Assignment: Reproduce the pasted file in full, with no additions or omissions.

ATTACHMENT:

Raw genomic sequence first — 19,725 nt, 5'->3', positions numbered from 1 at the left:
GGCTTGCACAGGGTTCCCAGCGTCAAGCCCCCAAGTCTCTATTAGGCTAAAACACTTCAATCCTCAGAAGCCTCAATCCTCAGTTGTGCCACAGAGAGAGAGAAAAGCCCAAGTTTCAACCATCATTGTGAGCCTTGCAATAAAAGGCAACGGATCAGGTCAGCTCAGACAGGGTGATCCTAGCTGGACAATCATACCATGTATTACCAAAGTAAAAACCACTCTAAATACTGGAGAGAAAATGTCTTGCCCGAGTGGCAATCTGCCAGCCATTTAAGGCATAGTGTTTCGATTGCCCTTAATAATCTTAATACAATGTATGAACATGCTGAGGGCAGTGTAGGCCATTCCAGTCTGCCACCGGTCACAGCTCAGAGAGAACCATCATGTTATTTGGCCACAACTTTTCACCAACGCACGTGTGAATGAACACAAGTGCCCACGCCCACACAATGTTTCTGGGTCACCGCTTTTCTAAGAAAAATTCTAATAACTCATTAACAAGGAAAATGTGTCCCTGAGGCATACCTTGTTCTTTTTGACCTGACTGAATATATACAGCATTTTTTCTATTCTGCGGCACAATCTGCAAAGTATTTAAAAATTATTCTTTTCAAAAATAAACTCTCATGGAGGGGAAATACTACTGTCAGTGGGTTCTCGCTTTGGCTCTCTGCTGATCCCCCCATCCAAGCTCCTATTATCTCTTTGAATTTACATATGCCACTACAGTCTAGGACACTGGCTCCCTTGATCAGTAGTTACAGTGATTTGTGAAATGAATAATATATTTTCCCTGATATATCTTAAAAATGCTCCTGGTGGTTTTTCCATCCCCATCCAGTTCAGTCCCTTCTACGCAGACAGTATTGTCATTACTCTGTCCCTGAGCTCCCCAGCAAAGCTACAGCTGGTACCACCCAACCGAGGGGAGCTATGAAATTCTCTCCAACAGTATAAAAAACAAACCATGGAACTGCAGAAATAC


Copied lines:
Raw genomic sequence first — 19,725 nt, 5'->3', positions numbered from 1 at the left:
GGCTTGCACAGGGTTCCCAGCGTCAAGCCCCCAAGTCTCTATTAGGCTAAAACACTTCAATCCTCAGAAGCCTCAATCCTCAGTTGTGCCACAGAGAGAGAGAAAAGCCCAAGTTTCAACCATCATTGTGAGCCTTGCAATAAAAGGCAACGGATCAGGTCAGCTCAGACAGGGTGATCCTAGCTGGACAATCATACCATGTATTACCAAAGTAAAAACCACTCTAAATACTGGAGAGAAAATGTCTTGCCCGAGTGGCAATCTGCCAGCCATTTAAGGCATAGTGTTTCGATTGCCCTTAATAATCTTAATACAATGTATGAACATGCTGAGGGCAGTGTAGGCCATTCCAGTCTGCCACCGGTCACAGCTCAGAGAGAACCATCATGTTATTTGGCCACAACTTTTCACCAACGCACGTGTGAATGAACACAAGTGCCCACGCCCACACAATGTTTCTGGGTCACCGCTTTTCTAAGAAAAATTCTAATAACTCATTAACAAGGAAAATGTGTCCCTGAGGCATACCTTGTTCTTTTTGACCTGACTGAATATATACAGCATTTTTTCTATTCTGCGGCACAATCTGCAAAGTATTTAAAAATTATTCTTTTCAAAAATAAACTCTCATGGAGGGGAAATACTACTGTCAGTGGGTTCTCGCTTTGGCTCTCTGCTGATCCCCCCATCCAAGCTCCTATTATCTCTTTGAATTTACATATGCCACTACAGTCTAGGACACTGGCTCCCTTGATCAGTAGTTACAGTGATTTGTGAAATGAATAATATATTTTCCCTGATATATCTTAAAAATGCTCCTGGTGGTTTTTCCATCCCCATCCAGTTCAGTCCCTTCTACGCAGACAGTATTGTCATTACTCTGTCCCTGAGCTCCCCAGCAAAGCTACAGCTGGTACCACCCAACCGAGGGGAGCTATGAAATTCTCTCCAACAGTATAAAAAACAAACCATGGAACTGCAGAAATAC